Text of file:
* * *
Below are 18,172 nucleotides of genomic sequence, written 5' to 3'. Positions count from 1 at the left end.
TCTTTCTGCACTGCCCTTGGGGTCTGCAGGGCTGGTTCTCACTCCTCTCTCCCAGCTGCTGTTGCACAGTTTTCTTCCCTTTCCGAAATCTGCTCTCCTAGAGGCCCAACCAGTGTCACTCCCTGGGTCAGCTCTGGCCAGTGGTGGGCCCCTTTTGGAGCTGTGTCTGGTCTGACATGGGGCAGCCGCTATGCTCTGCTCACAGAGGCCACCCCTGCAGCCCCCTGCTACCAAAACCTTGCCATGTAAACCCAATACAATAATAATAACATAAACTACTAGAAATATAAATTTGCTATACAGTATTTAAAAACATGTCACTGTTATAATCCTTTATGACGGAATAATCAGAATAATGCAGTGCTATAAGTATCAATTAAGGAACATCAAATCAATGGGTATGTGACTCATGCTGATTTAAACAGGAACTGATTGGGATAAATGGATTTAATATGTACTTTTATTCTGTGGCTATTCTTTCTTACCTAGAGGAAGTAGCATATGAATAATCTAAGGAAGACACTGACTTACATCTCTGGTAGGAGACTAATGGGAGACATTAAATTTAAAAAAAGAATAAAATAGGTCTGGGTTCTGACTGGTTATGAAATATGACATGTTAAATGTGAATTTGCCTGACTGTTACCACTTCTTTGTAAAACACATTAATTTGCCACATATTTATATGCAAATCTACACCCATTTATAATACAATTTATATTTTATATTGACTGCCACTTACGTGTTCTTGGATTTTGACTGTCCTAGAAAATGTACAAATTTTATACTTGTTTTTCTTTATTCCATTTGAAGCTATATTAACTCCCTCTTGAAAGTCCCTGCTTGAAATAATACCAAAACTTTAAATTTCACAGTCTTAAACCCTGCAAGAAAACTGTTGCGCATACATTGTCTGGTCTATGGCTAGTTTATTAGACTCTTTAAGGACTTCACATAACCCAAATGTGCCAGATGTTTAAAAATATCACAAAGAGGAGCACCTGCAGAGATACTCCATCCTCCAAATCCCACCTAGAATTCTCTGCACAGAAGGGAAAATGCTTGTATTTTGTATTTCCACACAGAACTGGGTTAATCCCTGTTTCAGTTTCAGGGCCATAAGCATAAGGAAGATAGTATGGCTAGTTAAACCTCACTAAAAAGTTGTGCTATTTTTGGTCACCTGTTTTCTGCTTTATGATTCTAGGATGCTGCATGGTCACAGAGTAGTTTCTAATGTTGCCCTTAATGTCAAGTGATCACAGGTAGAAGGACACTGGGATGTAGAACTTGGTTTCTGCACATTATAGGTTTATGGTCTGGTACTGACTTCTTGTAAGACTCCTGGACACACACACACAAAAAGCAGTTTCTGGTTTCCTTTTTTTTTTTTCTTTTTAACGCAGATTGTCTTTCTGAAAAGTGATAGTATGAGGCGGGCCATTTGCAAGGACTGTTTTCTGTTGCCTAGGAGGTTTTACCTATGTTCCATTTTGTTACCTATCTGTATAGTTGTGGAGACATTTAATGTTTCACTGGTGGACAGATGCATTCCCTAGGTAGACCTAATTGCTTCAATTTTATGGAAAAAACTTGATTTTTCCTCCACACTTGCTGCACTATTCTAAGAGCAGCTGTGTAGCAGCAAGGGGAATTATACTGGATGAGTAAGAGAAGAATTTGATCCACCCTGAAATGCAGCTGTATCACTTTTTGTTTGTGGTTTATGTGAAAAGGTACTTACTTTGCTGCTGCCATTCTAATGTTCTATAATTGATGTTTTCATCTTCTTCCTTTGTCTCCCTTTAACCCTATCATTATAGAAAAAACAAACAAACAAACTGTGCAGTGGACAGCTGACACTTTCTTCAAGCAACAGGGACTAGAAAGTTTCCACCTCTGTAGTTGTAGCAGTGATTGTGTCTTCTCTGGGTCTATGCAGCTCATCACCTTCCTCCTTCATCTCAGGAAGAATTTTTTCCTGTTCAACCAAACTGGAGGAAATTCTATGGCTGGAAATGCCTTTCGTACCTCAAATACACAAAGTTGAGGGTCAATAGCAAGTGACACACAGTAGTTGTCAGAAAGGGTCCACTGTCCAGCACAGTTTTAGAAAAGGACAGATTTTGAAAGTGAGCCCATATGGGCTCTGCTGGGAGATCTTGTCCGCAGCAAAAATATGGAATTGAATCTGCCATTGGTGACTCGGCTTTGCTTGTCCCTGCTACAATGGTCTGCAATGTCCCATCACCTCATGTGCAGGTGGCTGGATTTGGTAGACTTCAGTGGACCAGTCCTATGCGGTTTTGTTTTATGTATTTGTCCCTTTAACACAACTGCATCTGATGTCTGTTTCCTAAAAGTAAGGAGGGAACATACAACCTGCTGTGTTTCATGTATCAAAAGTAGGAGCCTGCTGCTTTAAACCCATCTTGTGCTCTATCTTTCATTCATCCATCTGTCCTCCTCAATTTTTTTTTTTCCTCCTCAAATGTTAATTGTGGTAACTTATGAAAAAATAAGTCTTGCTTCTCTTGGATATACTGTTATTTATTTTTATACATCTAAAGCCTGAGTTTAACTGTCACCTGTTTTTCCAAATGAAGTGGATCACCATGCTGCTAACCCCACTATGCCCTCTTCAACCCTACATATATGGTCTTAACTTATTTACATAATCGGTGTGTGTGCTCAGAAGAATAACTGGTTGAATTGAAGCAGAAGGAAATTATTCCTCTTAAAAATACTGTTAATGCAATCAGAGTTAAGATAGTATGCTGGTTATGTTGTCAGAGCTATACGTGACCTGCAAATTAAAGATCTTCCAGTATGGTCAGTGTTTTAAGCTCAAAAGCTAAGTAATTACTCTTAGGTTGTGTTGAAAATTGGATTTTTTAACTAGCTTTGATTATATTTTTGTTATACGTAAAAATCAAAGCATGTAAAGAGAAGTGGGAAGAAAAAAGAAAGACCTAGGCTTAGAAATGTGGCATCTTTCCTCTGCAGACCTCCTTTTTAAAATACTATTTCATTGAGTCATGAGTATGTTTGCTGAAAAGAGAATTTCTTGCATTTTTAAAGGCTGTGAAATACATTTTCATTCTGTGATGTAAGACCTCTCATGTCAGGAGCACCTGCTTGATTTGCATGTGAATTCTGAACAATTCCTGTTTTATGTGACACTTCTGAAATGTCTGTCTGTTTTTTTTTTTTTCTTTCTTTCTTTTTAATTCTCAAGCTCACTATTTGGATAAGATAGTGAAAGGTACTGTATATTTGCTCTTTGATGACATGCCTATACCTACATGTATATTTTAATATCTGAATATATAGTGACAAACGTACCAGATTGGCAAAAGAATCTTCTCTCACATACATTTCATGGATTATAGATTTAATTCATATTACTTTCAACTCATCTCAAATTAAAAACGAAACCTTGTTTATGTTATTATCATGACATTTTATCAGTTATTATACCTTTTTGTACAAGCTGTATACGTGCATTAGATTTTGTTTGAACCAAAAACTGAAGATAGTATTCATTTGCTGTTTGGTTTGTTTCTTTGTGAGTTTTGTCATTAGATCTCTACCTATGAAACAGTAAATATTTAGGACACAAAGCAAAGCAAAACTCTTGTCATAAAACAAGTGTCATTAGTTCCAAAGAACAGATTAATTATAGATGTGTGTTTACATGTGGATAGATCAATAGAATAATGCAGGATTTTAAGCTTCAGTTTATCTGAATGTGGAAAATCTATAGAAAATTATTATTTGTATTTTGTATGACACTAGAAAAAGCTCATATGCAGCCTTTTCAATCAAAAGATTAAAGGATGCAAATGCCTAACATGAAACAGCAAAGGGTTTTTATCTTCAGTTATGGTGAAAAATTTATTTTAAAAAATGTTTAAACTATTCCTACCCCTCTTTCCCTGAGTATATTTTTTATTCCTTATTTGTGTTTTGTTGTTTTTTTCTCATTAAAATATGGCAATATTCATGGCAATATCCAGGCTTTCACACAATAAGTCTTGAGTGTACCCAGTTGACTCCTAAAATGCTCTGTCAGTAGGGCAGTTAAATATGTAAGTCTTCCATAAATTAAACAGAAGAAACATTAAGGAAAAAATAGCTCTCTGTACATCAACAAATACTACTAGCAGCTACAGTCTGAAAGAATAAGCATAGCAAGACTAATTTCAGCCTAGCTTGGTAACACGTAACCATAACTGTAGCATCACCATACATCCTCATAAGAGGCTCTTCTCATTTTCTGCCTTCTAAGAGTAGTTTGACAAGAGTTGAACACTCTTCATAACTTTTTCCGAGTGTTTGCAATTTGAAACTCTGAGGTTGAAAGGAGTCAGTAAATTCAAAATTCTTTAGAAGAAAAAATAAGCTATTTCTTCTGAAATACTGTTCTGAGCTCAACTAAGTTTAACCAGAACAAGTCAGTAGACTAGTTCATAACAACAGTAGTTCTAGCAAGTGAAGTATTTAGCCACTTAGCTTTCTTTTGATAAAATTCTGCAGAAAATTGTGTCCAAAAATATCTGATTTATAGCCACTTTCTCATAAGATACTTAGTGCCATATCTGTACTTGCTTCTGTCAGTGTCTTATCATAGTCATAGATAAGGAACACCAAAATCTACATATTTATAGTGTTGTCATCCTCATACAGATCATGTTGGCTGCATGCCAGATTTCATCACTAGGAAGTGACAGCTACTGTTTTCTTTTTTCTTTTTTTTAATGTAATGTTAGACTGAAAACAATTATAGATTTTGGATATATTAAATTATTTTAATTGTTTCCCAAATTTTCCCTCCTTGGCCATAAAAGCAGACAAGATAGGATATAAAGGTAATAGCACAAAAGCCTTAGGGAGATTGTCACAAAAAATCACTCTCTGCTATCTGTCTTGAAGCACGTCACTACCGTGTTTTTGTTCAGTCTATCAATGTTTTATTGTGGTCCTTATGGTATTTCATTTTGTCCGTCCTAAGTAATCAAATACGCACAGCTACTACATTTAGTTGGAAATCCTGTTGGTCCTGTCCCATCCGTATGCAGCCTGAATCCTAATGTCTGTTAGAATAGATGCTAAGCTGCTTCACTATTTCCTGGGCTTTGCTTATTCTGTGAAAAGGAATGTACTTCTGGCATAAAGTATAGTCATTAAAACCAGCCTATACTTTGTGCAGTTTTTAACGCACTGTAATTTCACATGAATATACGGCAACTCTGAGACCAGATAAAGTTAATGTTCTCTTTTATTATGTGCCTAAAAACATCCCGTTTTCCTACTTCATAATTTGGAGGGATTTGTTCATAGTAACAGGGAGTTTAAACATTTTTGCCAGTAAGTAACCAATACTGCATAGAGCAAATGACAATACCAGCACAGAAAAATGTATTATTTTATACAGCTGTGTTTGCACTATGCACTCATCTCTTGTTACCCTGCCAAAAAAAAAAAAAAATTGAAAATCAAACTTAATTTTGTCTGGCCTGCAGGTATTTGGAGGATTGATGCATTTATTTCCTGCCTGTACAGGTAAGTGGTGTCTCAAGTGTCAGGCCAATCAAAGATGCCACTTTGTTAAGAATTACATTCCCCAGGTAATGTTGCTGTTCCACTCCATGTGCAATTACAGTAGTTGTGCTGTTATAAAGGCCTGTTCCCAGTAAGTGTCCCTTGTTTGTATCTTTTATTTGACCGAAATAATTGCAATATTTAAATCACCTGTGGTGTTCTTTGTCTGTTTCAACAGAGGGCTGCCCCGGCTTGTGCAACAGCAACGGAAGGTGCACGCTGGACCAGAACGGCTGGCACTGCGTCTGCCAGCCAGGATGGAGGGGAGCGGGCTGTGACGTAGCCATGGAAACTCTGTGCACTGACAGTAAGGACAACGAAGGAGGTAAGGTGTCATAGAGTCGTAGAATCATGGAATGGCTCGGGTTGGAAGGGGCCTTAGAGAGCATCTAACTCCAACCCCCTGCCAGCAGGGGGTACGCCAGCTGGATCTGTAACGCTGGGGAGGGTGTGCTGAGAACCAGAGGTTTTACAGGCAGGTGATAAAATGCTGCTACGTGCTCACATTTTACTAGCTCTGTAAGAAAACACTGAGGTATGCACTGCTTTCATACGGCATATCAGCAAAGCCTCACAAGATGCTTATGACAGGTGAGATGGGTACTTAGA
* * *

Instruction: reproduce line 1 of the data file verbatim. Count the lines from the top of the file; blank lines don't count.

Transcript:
Below are 18,172 nucleotides of genomic sequence, written 5' to 3'. Positions count from 1 at the left end.